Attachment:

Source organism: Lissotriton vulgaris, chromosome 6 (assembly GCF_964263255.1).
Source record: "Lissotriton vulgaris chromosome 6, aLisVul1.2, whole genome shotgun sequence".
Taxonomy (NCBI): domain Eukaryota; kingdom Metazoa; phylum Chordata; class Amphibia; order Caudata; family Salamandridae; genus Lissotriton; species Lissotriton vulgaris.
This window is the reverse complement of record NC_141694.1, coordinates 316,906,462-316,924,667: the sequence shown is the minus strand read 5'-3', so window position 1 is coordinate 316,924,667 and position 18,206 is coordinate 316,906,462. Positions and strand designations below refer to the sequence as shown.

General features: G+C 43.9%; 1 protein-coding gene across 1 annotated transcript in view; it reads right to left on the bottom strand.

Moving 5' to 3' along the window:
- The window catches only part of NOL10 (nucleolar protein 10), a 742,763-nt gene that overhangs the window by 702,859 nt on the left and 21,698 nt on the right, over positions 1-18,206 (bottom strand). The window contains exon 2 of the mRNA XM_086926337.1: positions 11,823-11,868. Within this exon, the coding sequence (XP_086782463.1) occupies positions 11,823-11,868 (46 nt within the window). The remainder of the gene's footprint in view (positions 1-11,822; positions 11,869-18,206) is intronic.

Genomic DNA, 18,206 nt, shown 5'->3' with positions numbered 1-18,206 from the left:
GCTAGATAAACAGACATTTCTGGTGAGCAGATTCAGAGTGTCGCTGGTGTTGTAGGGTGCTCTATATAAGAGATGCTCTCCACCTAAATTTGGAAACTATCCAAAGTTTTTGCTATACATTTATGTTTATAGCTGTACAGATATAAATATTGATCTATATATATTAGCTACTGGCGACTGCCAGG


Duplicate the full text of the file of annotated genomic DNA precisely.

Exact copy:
Source organism: Lissotriton vulgaris, chromosome 6 (assembly GCF_964263255.1).
Source record: "Lissotriton vulgaris chromosome 6, aLisVul1.2, whole genome shotgun sequence".
Taxonomy (NCBI): domain Eukaryota; kingdom Metazoa; phylum Chordata; class Amphibia; order Caudata; family Salamandridae; genus Lissotriton; species Lissotriton vulgaris.
This window is the reverse complement of record NC_141694.1, coordinates 316,906,462-316,924,667: the sequence shown is the minus strand read 5'-3', so window position 1 is coordinate 316,924,667 and position 18,206 is coordinate 316,906,462. Positions and strand designations below refer to the sequence as shown.

General features: G+C 43.9%; 1 protein-coding gene across 1 annotated transcript in view; it reads right to left on the bottom strand.

Moving 5' to 3' along the window:
- The window catches only part of NOL10 (nucleolar protein 10), a 742,763-nt gene that overhangs the window by 702,859 nt on the left and 21,698 nt on the right, over positions 1-18,206 (bottom strand). The window contains exon 2 of the mRNA XM_086926337.1: positions 11,823-11,868. Within this exon, the coding sequence (XP_086782463.1) occupies positions 11,823-11,868 (46 nt within the window). The remainder of the gene's footprint in view (positions 1-11,822; positions 11,869-18,206) is intronic.

Genomic DNA, 18,206 nt, shown 5'->3' with positions numbered 1-18,206 from the left:
GCTAGATAAACAGACATTTCTGGTGAGCAGATTCAGAGTGTCGCTGGTGTTGTAGGGTGCTCTATATAAGAGATGCTCTCCACCTAAATTTGGAAACTATCCAAAGTTTTTGCTATACATTTATGTTTATAGCTGTACAGATATAAATATTGATCTATATATATTAGCTACTGGCGACTGCCAGG